Kensington Mortgages launches credit recovery range and re-enters 95 per cent LTV
The credit recovery range, Resi 6, has a two and five-year fixed rate term with rates starting from 4.49 per cent.
It is available for both purchase and remortgage up to 85 per cent loan to value (LTV) and has a maximum loan size of £500,000. It also comes with free valuations and legals on certain LTVs.
The specialist lender has also relaunched its 95 per cent LTV residential range, with rates beginning from 5.19 per cent for a two-year fixed rate.
Kensington withdrew the 95 per cent LTV product last year at the start of the pandemic. It has since offered it on a limited distribution basis on certain cases over the past few weeks.
The specialist lender has also reduced rates for its residential select range at 90 per cent LTV, with rates now starting from 4.69 per cent.
It has also cut the rates for its large loan offering, with rates now pegged at 3.34 per cent for 75 per cent LTV for loans between £500,000 and £2m.
The lender has expanded its green mortgage offering to include buy-to-let. The product gives £1,000 cashback to landlords for improving energy efficiency of housing stock within the first 12 months of ownership.
The other option is a £500 reward upon completion when purchasing a new build property with an EPC rating of A or B.
Kensington Mortgages new business director Craig McKinlay said: “The pandemic has put an unprecedented strain on everyone, particularly the self-employed and small business owners, and many have experienced a bump in the road.
“Lenders shouldn’t use this blip against individuals though, and instead help those who have struggled over the last year with flexible and innovative solutions.”
UK housing cheaper to rent than buy for the first time since 2014 – Hamptons
The differential is particularly strong in London, and becomes even more intense for first-time buyers at 95 per cent LTV.
The average UK tenant paid £71 a month less by renting, compared to if they were servicing repayments on a 90 per cent LTV mortgage, in May.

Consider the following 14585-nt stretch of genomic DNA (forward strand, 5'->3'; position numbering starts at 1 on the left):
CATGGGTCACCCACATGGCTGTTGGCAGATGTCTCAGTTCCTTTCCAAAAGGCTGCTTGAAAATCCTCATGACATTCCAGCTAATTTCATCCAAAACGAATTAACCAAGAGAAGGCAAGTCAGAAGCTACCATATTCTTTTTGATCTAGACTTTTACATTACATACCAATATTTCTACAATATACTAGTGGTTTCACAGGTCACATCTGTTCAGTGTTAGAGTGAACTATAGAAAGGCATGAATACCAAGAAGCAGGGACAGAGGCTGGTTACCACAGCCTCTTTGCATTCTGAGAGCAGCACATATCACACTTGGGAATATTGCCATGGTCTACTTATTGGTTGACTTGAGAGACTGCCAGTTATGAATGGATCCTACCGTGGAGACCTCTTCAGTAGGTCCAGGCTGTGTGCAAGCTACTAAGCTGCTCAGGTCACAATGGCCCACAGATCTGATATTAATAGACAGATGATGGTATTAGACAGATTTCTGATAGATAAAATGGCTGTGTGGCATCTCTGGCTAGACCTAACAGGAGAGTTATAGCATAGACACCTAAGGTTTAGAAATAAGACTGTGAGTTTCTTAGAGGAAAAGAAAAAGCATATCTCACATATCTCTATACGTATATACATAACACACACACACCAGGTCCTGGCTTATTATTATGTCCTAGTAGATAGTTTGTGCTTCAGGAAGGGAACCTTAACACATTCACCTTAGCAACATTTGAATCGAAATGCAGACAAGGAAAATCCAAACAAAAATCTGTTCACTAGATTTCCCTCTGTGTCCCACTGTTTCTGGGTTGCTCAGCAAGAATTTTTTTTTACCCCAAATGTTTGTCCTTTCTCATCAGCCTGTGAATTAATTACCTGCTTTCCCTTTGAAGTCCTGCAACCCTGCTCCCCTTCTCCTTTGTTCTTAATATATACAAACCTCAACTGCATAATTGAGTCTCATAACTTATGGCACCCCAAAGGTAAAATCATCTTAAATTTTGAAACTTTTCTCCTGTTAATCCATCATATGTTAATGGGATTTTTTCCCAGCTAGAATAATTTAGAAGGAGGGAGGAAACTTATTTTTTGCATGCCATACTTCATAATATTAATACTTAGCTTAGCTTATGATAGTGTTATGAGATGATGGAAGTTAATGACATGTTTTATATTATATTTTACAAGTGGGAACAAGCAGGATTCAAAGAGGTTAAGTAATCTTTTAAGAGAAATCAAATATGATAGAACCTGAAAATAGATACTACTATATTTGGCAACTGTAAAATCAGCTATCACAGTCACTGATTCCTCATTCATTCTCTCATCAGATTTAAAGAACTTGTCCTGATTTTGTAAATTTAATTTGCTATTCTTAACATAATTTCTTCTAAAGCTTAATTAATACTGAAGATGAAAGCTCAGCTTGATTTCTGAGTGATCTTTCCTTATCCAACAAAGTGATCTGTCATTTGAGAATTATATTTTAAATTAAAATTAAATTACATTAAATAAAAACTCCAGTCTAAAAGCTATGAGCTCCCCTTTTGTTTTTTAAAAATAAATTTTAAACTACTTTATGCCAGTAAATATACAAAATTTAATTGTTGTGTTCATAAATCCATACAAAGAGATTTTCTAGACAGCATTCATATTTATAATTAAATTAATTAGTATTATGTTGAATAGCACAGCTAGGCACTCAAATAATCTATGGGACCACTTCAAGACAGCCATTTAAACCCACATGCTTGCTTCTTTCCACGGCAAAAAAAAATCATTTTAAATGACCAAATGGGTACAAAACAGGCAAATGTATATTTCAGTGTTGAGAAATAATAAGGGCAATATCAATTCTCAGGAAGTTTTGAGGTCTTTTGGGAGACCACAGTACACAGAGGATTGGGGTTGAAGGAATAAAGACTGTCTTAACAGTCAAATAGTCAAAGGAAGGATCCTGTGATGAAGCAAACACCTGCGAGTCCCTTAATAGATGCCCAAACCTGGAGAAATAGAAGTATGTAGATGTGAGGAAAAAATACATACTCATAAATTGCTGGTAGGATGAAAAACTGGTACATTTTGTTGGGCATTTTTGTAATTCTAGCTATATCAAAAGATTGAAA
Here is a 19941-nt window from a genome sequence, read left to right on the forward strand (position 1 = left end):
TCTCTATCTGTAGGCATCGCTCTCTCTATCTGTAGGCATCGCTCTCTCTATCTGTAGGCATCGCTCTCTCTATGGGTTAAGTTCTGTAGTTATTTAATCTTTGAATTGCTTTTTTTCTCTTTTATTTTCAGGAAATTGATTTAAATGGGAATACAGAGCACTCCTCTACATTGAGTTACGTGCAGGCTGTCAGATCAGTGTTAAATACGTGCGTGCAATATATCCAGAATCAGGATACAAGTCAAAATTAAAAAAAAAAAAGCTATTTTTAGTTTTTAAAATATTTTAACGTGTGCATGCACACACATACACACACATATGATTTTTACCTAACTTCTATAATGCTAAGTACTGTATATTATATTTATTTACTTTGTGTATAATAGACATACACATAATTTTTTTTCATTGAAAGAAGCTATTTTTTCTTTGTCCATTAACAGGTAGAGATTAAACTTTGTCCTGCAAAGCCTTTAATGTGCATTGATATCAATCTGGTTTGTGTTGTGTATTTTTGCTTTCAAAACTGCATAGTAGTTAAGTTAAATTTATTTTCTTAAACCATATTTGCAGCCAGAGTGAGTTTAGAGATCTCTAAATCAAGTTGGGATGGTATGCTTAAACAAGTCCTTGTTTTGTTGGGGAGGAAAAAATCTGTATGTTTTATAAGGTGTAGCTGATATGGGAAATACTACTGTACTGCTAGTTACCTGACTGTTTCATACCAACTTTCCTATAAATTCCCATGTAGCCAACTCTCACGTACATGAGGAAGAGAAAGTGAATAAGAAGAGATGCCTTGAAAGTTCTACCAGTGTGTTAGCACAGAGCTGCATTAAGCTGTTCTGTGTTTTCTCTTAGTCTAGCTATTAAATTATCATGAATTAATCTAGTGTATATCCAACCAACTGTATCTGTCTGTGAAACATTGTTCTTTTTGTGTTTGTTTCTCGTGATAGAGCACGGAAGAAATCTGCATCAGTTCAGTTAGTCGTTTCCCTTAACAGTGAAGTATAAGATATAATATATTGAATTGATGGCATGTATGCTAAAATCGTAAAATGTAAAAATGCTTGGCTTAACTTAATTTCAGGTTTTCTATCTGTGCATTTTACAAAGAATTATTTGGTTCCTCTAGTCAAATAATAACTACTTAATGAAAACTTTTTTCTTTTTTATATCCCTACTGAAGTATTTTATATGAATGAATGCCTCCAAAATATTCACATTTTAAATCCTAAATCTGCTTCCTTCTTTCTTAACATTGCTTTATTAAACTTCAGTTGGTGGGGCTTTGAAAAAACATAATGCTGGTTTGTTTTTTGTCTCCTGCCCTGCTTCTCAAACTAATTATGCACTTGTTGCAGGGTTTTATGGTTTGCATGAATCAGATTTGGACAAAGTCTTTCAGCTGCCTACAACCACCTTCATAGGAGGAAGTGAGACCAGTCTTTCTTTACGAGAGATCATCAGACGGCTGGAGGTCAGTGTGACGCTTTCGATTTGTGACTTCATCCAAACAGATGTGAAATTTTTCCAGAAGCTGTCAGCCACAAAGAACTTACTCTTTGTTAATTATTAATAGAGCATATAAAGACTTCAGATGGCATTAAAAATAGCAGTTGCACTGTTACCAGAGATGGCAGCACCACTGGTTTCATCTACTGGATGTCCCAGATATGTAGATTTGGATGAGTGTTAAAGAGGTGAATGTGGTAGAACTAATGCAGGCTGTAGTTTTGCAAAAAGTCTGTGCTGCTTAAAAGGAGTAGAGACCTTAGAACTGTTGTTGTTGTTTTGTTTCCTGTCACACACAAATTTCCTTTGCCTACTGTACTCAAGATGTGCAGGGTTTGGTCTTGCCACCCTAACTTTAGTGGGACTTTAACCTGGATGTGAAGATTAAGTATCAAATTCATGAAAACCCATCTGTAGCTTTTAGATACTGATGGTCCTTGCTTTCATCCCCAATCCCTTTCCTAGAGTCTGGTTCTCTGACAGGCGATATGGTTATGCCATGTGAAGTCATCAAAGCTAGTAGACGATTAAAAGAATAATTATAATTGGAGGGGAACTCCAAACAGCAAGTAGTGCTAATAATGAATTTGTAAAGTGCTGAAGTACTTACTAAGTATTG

The average monthly rental was £1,054, or seven per cent lower than a 90 per cent LTV mortgage repayment at £1,125.
This compared to March 2020, when those who bought on those terms would have been £102 a month better off.
In London, a buyer in March 2020 was spending £123 a month less compared to a renter, but by May of this year the situation had reversed, making it £251 a month cheaper to rent.
At 95 per cent LTV, the difference in favour of renting is stronger compared to at 90 per cent, partly owing to the cost of high LTV loans. At 95 per cent, a buyer would spend £195 a month on average more compared to if they carried on renting.
“The pandemic has reversed a six-year trend which now makes it cheaper to rent than buy. A year ago, lenders were either increasing rates or withdrawing higher LTV mortgages,” said Aneisha Beveridge (pictured), head of research at Hamptons.
“It’s likely the balance will swing back towards buying, but this could be offset by rising house prices,” Beveridge added.
Though rents have risen by 7.1 per cent on average in the UK over the past 12 months — the fastest rate of growth since 2013 when Hamptons began measuring — strong house price growth coupled with the cost of higher LTV mortgages have increased the cost of buying and owning a home.
In all regions it was cheaper to buy than rent back in early 2020, but this trend has been largely reversed. By May of this year, it remained cheaper to buy over rent in only in the North East, North West, Yorkshire & Humber and Scotland.
Record rental price growth was seen in May for the South East at 13 per cent, South West at 11.5 per cent, the Midlands at 5.8 per cent and in Scotland, 8.8 per cent.
The Hamptons Lettings Index uses data from Countrywide Group to track changes to the cost of renting based on 90,000 homes.
Over 300 products introduced since May as lenders compete on rates
According to Moneyfacts there are around 4,243 mortgage products on the market, which is the highest since the onset of the pandemic and the eighth month of growth.
Product counts increased across the measured categories, which included 95 per cent LTV, 90 per cent LTV and 60 per cent LTV, with 316 more products available compared to last month.
The largest increases were seen in the 95 per cent loan-to-value (LTV) category, with 192 products now available, an increase of 80 from May.
Average two- and five-year fixed rates across all LTVs increased slightly to 2.59 per cent and 2.82 per cent.
For 95 per cent LTVs, the average two-year fixed rate came to 3.88 per cent in June, an increase of 0.6 per cent compared to the same period last year and 0.63 per cent up from the same period in 2019.
Moneyfacts finance expert Eleanor Williams said that this is the lowest rate since last June when there were just 31 deals available.
According to the Bank of England statistics April, May and June are the first months since September last year that average two-year fixed rates have dropped below four per cent for 95 per cent LTVs.